Government to appoint commissioner to council after slow improvement
A Government-appointed commissioner will oversee improvement at Bradford Council’s Children’s Services nearly three years on from its ‘inadequate’ Ofsted rating.
Children’s Minister Vicky Ford says that the Government will appoint a commissioner to oversee improvements Bradford Council’s children’s services.
The Council was initially rated ‘inadequate’ by Ofsted in October 2018, which found its services for children had “rapidly deteriorated” since the previous inspection, due to increased demand for services at the same time as the loss of a significant number of experienced social workers and managers.
An improvement plan has been in place in the Council since December 2018 but repeat visits from Ofsted have noted a “slow pace” of change.
The new commissioner is likely to be in post from September this year, with the potential for children’s services to be taken out of the Council’s control.
The announcement comes less than a week after the publication of a thematic review into Child Sexual Exploitation (CSE) in the district over the last 20 years.
The purpose of the review was to assess whether there are themes and patterns to abuse which the area’s safeguarding partnership can learn from, and whether there are issues around abuse of which leaders may not be aware.
The review, publication of which was delayed due to the COVID-19 pandemic, was commissioned in April 2019 and carried out independently by Clare Hyde MBE. It was commissioned following the sentencing of nine men in 2019 to a total of 132 years’ and 8 months’ imprisonment following sexual exploitation of a child who had been in the care of the Council.
While the review found that there had been substantial improvements in practice since the response to the historic cases, it found that there were still lessons to be learned from more recent cases.
“Policy changes had been made in relation to CSE in all agencies, but this was not always seen in sustained practice changes,” the review stated, adding: “The short-term nature of funding for some CSE and family support services was also evident. This means that staff turnover can be high with experienced practitioners moving on to different roles or different areas. A further consequence of this is likely to be that ‘organisational memory’ across the system and learning from local SCRs and other reviews is lost too.”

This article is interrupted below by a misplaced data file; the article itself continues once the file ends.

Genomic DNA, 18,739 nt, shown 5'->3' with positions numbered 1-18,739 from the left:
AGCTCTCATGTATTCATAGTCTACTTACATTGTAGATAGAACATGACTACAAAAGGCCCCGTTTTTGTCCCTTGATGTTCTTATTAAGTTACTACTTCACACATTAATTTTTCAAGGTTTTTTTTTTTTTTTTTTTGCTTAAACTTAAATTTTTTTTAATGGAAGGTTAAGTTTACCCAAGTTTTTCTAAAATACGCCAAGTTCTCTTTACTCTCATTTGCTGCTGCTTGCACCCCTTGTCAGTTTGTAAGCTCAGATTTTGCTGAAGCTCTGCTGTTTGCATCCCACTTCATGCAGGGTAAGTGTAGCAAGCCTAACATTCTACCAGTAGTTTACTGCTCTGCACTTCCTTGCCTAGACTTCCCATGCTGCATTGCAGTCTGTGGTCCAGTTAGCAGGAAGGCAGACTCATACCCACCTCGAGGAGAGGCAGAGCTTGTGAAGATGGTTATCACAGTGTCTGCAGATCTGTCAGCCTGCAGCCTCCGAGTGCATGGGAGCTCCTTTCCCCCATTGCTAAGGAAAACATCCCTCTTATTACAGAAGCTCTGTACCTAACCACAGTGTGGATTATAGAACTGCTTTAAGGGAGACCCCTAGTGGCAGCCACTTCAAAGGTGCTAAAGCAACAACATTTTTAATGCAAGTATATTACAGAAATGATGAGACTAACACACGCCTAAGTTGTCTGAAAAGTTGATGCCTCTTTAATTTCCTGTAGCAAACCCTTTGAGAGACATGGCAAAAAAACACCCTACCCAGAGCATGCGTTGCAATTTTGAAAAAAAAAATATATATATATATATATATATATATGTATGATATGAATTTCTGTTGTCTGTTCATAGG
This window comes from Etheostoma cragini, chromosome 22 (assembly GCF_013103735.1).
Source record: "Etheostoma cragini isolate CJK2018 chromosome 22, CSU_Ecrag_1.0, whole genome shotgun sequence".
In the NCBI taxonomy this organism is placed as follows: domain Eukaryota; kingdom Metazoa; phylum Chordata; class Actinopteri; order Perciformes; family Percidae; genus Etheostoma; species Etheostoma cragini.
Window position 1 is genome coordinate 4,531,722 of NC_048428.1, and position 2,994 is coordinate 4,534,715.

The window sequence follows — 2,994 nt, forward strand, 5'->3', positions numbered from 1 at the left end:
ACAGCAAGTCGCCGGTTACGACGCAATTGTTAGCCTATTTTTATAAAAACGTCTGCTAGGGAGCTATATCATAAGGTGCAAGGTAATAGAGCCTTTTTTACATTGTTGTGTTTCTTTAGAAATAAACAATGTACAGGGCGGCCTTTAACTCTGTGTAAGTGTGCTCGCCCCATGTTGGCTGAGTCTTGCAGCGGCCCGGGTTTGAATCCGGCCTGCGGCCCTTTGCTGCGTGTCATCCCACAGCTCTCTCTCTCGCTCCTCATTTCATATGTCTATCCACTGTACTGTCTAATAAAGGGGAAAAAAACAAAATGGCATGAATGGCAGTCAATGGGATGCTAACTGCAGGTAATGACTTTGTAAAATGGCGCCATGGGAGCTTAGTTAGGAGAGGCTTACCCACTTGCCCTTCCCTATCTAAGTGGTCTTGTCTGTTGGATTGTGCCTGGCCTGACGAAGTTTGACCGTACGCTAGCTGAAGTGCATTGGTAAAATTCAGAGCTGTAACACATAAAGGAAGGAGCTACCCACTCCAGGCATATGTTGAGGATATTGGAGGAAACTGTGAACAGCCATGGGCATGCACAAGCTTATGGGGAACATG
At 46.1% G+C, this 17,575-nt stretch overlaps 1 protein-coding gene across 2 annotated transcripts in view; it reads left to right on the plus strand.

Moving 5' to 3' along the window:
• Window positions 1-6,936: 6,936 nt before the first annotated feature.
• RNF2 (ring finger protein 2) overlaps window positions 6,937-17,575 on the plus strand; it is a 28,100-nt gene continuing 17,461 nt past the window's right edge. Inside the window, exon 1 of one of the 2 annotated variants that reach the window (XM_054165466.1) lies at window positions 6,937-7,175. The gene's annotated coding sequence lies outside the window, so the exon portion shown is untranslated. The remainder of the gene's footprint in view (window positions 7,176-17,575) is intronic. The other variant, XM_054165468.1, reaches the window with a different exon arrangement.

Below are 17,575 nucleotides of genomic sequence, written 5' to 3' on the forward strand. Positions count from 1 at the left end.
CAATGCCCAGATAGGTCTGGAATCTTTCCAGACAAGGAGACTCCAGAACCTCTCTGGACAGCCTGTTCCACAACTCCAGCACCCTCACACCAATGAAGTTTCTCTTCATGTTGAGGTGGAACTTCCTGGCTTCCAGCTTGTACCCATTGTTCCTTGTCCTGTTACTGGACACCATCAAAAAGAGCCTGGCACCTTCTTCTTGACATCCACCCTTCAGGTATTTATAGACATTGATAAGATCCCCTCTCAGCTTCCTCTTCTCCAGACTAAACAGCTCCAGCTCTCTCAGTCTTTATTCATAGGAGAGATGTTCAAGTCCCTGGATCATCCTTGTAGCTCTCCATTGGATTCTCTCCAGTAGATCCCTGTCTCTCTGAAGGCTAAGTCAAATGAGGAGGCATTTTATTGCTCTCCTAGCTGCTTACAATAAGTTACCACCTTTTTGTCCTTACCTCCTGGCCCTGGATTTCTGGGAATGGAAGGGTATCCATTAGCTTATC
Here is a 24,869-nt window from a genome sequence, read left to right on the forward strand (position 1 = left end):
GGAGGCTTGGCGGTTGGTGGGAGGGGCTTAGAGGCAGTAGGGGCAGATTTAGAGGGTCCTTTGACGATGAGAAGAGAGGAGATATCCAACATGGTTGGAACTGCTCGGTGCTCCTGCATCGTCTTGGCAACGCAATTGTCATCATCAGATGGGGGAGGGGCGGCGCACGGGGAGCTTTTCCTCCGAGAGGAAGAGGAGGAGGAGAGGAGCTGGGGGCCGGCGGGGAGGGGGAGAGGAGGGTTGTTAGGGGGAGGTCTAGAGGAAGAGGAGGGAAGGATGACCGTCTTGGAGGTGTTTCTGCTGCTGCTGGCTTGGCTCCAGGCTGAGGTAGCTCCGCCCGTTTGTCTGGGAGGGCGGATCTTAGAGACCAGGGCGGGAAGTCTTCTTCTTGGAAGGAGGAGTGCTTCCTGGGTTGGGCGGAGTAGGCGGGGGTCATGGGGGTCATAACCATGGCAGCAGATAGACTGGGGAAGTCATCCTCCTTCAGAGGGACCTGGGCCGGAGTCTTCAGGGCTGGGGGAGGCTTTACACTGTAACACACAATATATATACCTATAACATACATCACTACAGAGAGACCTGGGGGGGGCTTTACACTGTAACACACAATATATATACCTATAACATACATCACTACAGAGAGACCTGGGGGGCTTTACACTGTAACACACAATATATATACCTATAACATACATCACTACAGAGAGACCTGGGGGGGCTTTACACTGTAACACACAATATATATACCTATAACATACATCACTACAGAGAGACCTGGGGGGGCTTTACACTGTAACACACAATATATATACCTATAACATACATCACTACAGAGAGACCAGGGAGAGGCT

However, a Department for Education spokesperson confirmed that the decision to appoint a commissioner to the council is a result of the Ofsted inspections, rather than the CSE report’s findings.
“Protecting vulnerable people, including children, should be any local authority’s top priority and we take the situation in Bradford very seriously,” the spokesperson said.
“When a council does not meet requirements to care for these children, we will not hesitate to take action that puts their needs first and brings about rapid improvement.”
Responding to the announcement, the Council told the Bradford Telegraph & Argus that £28 million had been invested into its Children's Services budget, as well as a one-off investment of £8 million.
“The Council will be meeting with representatives from the Department for Education and Ofsted over the coming days to establish what steps need to be taken under the Statutory Direction and how these will affect the services that are delivered to the most vulnerable children in the district,” a spokesperson said.
“Steps are already being taken to address the Minister’s concerns, including more support for families that are struggling so that their needs are met before they enter social care, extra training being arranged for staff, extra safeguarding expertise to scrutinise and check placements and additional HR, finance and IT support to help social work teams."
The Department for Education says it will continue discussions with Bradford Council on next steps to make the necessary improvements as quickly as possible.
Photo credit: Tim Green, Flickr
£38,223 to £40,221
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